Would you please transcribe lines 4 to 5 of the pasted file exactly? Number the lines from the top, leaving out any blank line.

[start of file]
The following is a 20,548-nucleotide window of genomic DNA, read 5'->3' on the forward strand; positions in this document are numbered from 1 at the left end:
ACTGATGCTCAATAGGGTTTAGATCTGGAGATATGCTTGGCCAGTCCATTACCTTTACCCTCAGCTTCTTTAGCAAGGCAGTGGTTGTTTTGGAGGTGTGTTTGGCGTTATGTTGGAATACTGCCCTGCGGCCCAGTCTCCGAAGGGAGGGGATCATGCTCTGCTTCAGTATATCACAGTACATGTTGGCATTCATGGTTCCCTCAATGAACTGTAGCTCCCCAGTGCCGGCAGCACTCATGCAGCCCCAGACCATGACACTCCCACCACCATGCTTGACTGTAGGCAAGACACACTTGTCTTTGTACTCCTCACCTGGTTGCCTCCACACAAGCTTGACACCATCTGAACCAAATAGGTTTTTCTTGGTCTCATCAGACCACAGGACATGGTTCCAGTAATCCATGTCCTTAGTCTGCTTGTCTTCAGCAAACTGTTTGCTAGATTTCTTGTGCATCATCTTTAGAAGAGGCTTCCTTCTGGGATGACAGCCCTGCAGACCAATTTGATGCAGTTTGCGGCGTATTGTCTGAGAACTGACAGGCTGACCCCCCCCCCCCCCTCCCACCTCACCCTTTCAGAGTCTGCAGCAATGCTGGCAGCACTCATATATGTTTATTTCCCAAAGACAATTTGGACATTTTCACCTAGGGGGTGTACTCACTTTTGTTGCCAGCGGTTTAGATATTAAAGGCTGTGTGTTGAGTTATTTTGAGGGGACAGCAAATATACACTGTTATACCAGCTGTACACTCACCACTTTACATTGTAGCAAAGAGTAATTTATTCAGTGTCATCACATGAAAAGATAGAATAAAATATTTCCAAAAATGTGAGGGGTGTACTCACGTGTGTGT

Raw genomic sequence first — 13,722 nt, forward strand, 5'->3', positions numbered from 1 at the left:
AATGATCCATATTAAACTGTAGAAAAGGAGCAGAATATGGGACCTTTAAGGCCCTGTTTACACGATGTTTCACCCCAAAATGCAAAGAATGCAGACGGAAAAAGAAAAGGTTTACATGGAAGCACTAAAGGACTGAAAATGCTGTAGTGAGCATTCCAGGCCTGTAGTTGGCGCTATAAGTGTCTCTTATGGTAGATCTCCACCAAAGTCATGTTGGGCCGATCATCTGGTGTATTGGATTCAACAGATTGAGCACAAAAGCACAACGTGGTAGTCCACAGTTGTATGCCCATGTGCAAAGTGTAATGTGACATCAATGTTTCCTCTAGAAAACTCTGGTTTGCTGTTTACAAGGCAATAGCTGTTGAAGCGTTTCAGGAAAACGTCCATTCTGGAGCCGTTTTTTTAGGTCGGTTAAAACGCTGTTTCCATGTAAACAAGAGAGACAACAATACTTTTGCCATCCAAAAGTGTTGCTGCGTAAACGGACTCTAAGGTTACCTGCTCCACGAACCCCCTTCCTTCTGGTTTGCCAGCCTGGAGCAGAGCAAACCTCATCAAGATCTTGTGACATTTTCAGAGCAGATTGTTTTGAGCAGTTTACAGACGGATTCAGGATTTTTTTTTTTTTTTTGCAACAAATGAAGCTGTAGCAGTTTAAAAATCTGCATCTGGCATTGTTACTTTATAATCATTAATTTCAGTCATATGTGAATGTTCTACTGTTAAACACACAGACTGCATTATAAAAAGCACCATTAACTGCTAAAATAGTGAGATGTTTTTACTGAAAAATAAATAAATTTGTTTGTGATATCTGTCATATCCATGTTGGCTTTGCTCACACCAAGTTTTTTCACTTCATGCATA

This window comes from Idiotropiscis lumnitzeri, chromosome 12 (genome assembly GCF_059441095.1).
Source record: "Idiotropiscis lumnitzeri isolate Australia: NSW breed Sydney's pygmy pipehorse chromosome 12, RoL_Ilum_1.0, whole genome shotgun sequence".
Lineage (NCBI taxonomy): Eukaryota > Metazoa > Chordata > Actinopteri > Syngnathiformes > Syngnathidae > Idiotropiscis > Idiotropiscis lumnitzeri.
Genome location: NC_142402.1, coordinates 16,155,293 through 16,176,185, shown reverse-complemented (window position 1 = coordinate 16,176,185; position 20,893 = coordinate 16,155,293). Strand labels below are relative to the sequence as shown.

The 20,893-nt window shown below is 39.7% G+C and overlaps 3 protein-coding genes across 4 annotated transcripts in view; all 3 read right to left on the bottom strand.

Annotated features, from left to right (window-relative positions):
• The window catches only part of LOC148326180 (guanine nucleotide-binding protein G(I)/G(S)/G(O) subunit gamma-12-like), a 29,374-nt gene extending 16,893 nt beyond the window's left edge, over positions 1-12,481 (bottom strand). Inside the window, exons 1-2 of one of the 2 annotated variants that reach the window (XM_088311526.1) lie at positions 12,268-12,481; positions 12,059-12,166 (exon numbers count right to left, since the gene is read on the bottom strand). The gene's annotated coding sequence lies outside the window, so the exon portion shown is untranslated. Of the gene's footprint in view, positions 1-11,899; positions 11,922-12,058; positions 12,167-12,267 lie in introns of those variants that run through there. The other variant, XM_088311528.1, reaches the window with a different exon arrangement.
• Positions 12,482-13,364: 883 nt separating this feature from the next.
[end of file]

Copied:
AATGATCCATATTAAACTGTAGAAAAGGAGCAGAATATGGGACCTTTAAGGCCCTGTTTACACGATGTTTCACCCCAAAATGCAAAGAATGCAGACGGAAAAAGAAAAGGTTTACATGGAAGCACTAAAGGACTGAAAATGCTGTAGTGAGCATTCCAGGCCTGTAGTTGGCGCTATAAGTGTCTCTTATGGTAGATCTCCACCAAAGTCATGTTGGGCCGATCATCTGGTGTATTGGATTCAACAGATTGAGCACAAAAGCACAACGTGGTAGTCCACAGTTGTATGCCCATGTGCAAAGTGTAATGTGACATCAATGTTTCCTCTAGAAAACTCTGGTTTGCTGTTTACAAGGCAATAGCTGTTGAAGCGTTTCAGGAAAACGTCCATTCTGGAGCCGTTTTTTTAGGTCGGTTAAAACGCTGTTTCCATGTAAACAAGAGAGACAACAATACTTTTGCCATCCAAAAGTGTTGCTGCGTAAACGGACTCTAAGGTTACCTGCTCCACGAACCCCCTTCCTTCTGGTTTGCCAGCCTGGAGCAGAGCAAACCTCATCAAGATCTTGTGACATTTTCAGAGCAGATTGTTTTGAGCAGTTTACAGACGGATTCAGGATTTTTTTTTTTTTTTTGCAACAAATGAAGCTGTAGCAGTTTAAAAATCTGCATCTGGCATTGTTACTTTATAATCATTAATTTCAGTCATATGTGAATGTTCTACTGTTAAACACACAGACTGCATTATAAAAAGCACCATTAACTGCTAAAATAGTGAGATGTTTTTACTGAAAAATAAATAAATTTGTTTGTGATATCTGTCATATCCATGTTGGCTTTGCTCACACCAAGTTTTTTCACTTCATGCATA

This window comes from Idiotropiscis lumnitzeri, chromosome 12 (genome assembly GCF_059441095.1).